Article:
MAWCA

The Mid-Atlantic Writing Centers Association

TOPIC: 

Writing Centers and Activism

DEADLINES:

Proposals must be submitted by: Saturday, January 20, 2018

Decision Notification: Mid- February, 2018

SUBMIT:

Click Here to Submit MAWCA 2018 Conference Proposal
Writing Centers and Activism:
Uncovering Embedded Narratives

MAWCA’s 2018 conference theme explores the connections between narrative and activism as a means to uncover embedded narratives of writing center work. Often, writing center “best practices” find their origins in narratives that reflect and perpetuate dominant cultural values. In Peripheral Visions for Writing Centers, Jackie Grutsch McKinney creates a framework for interrogating “story vision,” a term that can be used to examine both the inclusive and exclusive nature of writing center narratives. Story vision is both a challenge and an asset in the field. It places limitations on understanding the scope of writing center work but it also allows us to interrogate, disrupt, and complicate grand narratives of writing center missions and practice, opening up space for voices to emerge.

Activism in the writing center takes many forms, such as explicit statements of allyship through missions and practice (Inoue), valuing students’ rights to their own language (Bruce and Rafoth) and implementing anti-racist pedagogy (Young and Condon). Centers can provide space for activism through “counternarratives” of marginalized groups (Martinez) and bringing to light the experiences of students across race, ethnicity, class, and gender identities (Denny; Briggs and Woolbright). Activism might address labor practices for administrators and graduate students (Caswell et al.), universal design of physical spaces and collaborative approaches (Hitt; Daniels and Babcock), or capitalize on students’ multiliteracies (Sheridan et al.). Conversations around writing centers and activism lead us to ask: What does it mean to empower writers? Do writing centers work outside of hierarchal institutions of higher education? Or do they reinforce those structures? How has our discipline used narrative to share the experiences of students across multiple identities?

This conference is an opportunity to continue these conversations. 2018 might offer a kairotic moment to ask: How do we define activism in our writing centers? Does activism have a place in the writing center, and if yes, what might that activism look like? We encourage participants to interrogate definitions of activism in their writing centers and to consider such questions as:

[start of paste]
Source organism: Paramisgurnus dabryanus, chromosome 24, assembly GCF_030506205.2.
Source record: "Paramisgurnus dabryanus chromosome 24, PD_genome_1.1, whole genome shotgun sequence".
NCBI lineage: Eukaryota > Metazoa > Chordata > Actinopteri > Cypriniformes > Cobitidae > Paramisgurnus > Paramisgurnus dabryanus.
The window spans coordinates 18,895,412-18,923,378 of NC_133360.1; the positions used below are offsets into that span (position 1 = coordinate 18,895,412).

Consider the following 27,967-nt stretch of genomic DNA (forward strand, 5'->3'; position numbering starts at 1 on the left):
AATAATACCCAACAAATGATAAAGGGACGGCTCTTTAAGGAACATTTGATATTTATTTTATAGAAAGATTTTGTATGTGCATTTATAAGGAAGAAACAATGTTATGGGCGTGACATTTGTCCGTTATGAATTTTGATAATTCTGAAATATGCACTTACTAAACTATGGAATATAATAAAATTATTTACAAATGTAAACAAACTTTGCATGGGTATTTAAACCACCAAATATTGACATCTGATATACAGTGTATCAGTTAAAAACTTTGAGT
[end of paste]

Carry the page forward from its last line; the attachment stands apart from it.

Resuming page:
●      What roles do writing centers play in providing space for civil discourse? What role do writing center values like collaboration play in maintaining a space for civil discourse on campus? How do tutors navigate difficult or controversial content in the writing center?

●      Can or how do writing centers provide safe zones for LGBTQIA students?  In what ways do centers resist heterosexist or cissexist discourse? How can we be activist allies in our centers?

●      How do tutors and administrators listen to narratives to activate around issues of workplace inequities and divisions of labor?

●      How do tutors and administrators address microaggressions or decenter narratives of privilege in the writing center?

●      How does writing center research access narratives? What methods/methodology have been used to “uncover” writing center narratives?

●      What identities shape the work of tutors and administrators? From your own identity place, what is your role in activism?

●      How do writing center professionals engage in conversations with our tutors that encourage them to view language diversity as an asset and not a narrative of deficit?

●      How do writing center staff enact activism across campus and community? How do we engage in community literacy or service learning opportunities that are respectful, sustainable and beneficial to all stakeholders?

●      How do writing centers provide inclusive practices and environments in our centers to maintain agency for students across dis/abilities?

●      In what ways to do we capitalize on multiliteracies in our centers?

●      For administrators, what is your role in diversifying writing center staff?

●      What does it mean to “empower” writers? How do writing centers remain vigilant in their roles within institutions so as not to be complicit in the gatekeeping process?

●      How might new directors wrangle with the “pragmatic” but also consider activism in their centers? How do we collaborate with others on campus or in the community to shape our narratives and mission? What implications does tutor training have in shaping narratives?

Note: While the conference keynote and workshops will center on the theme, all submissions need not be narrowly tied to the conference theme. We do not expect to see the word “narrative,” or “activism” in the title of every proposal. Any scholarship on writing centers is welcome for review.

Session Formats